The Firefox Developer Toolbar is like wonderland, not only for web or extension developers, but also for regular users like you and I who like to use the keyboard for specific features that may otherwise be more difficulty or time consuming to reach. Yesterday I explained how you can use the Developer Console to take screenshots of the active web page, and before that, I explained how to use it to manage add-ons and change Firefox preferences.
Today, it is all about browser cookies and how you can use the Developer Toolbar to list, edit or remove cookies from the browser. If you have followed the other tutorials you should be familiar with the Developer Toolbar. Here is a short recap if you have not read them:
There are three cookie related commands that you can work with:
The cookie list command is the one that you probably want to get started with. It lists all the cookies set by the domain you are currently on including the key and value. You also find actions to remove or edit cookies here which sometimes is more convenient than using the remove or set commands to do so. It won't remove the cookie right away but write the command to the console so that you only need to press enter to run it.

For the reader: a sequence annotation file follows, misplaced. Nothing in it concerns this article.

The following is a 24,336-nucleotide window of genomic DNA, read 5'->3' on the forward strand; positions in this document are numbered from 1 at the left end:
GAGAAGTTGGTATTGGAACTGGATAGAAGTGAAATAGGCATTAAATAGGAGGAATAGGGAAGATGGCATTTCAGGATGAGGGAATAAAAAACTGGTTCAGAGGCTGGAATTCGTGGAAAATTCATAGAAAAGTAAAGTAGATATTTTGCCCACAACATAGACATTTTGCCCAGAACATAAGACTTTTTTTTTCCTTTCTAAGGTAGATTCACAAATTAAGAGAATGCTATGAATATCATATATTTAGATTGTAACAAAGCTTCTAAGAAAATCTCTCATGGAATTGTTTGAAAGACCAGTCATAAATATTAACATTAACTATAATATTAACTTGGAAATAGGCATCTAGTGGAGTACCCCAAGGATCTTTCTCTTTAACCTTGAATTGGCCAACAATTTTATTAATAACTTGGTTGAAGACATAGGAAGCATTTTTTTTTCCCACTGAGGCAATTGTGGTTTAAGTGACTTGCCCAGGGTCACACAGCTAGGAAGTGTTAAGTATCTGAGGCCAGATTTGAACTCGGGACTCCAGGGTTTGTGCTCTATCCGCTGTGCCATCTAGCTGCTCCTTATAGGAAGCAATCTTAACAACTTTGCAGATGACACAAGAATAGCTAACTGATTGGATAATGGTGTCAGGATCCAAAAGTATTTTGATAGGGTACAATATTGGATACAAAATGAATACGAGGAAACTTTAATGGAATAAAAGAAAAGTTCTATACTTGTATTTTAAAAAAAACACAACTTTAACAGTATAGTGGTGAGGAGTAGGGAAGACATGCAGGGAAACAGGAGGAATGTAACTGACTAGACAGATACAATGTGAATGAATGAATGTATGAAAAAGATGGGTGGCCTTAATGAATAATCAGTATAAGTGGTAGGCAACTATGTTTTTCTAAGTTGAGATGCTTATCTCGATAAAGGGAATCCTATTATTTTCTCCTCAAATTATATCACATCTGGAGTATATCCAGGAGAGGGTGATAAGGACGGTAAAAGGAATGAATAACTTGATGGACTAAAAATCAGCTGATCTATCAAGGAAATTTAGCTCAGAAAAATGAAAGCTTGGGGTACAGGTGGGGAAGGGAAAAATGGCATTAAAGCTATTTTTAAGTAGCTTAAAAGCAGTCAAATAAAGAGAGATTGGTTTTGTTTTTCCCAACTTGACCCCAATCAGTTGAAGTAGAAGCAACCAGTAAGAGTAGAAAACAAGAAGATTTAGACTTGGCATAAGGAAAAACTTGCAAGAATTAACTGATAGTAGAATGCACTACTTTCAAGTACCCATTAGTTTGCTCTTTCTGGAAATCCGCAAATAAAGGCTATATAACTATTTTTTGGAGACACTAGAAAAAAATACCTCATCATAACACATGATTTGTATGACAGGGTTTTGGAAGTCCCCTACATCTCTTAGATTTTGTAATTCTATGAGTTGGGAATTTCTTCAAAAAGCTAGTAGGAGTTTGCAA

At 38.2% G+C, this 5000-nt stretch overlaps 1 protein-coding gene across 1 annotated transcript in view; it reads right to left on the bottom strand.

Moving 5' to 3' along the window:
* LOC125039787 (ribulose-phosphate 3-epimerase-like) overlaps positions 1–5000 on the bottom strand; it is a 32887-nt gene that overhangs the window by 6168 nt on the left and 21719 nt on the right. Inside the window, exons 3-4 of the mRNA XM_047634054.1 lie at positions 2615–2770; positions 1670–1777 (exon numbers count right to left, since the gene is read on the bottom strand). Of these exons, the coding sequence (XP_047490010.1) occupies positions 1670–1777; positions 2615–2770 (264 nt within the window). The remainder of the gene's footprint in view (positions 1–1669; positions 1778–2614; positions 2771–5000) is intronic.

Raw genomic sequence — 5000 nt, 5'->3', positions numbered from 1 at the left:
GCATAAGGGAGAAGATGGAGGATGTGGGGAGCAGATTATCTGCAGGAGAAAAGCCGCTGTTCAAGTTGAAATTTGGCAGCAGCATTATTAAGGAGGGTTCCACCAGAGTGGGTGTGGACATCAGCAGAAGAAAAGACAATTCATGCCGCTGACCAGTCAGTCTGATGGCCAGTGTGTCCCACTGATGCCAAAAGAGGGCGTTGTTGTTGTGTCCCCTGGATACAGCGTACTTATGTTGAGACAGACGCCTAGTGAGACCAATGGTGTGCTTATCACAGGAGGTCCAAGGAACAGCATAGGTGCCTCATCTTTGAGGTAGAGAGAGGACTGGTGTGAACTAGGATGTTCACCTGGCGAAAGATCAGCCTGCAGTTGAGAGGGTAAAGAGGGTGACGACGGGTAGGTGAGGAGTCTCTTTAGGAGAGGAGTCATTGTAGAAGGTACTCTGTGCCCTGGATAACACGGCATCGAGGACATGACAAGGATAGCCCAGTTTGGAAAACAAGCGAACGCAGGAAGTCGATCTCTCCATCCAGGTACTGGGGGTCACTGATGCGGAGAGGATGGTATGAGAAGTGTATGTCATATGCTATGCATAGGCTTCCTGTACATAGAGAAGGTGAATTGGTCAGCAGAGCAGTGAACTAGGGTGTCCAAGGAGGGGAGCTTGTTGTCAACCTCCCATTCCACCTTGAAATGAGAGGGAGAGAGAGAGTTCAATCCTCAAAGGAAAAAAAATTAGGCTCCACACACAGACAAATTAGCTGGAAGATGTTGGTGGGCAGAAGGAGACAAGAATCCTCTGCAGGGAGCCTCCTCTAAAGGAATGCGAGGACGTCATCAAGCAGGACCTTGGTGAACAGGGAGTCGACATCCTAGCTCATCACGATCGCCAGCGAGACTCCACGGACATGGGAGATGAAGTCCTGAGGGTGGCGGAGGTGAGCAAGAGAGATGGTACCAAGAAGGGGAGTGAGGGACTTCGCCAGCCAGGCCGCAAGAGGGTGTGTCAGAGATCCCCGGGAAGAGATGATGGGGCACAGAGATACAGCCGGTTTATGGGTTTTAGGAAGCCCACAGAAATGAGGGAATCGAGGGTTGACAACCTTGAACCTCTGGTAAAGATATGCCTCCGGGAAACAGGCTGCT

You can alternatively use the cookie remove key command to do that. Note that this does not appear to work properly right now in the Nightly version that I tested it with. While you can run the command, it won't remove the cookie from the Firefox web browser when you do so.
To write a new cookie use the cookie set key value command. This can for instance be useful if you want to set a cookie to get YouTube's new homepage when Google is testing a new layout of it or for web development purposes.
Especially the options to list and remove cookies can be useful to non-developers, for instance to quickly remove all cookies set by a website.Advertisement
Advertising revenue is falling fast across the Internet, and independently-run sites like Ghacks are hit hardest by it. The advertising model in its current form is coming to an end, and we have to find other ways to continue operating this site.
We are committed to keeping our content free and independent, which means no paywalls, no sponsored posts, no annoying ad formats or subscription fees.
If you like our content, and would like to help, please consider making a contribution:
Ghacks is a technology news blog that was founded in 2005 by Martin Brinkmann. It has since then become one of the most popular tech news sites on the Internet with five authors and regular contributions from freelance writers.